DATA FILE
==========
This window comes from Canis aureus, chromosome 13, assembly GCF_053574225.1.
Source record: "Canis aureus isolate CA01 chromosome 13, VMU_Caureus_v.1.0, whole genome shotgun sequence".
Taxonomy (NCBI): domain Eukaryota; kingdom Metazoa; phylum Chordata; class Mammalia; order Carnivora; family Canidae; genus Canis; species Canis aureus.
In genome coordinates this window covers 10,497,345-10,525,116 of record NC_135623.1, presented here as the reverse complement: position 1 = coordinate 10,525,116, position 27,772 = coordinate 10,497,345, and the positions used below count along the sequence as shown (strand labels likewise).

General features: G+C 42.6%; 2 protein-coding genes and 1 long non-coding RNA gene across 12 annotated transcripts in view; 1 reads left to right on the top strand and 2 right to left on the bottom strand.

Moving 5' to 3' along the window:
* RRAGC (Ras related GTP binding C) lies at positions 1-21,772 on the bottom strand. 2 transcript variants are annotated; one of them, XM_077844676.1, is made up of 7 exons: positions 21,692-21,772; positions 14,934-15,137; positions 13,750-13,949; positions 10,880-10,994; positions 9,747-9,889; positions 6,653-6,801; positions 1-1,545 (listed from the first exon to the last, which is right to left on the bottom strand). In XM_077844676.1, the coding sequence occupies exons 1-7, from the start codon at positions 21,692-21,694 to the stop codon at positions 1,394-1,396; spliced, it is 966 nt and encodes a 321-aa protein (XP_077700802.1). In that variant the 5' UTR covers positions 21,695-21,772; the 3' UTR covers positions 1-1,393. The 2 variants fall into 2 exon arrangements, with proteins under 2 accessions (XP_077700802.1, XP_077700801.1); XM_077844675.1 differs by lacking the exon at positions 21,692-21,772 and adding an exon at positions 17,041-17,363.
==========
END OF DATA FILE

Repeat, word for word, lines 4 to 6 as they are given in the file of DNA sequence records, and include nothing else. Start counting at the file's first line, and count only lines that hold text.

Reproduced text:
In genome coordinates this window covers 10,497,345-10,525,116 of record NC_135623.1, presented here as the reverse complement: position 1 = coordinate 10,525,116, position 27,772 = coordinate 10,497,345, and the positions used below count along the sequence as shown (strand labels likewise).

General features: G+C 42.6%; 2 protein-coding genes and 1 long non-coding RNA gene across 12 annotated transcripts in view; 1 reads left to right on the top strand and 2 right to left on the bottom strand.

Moving 5' to 3' along the window: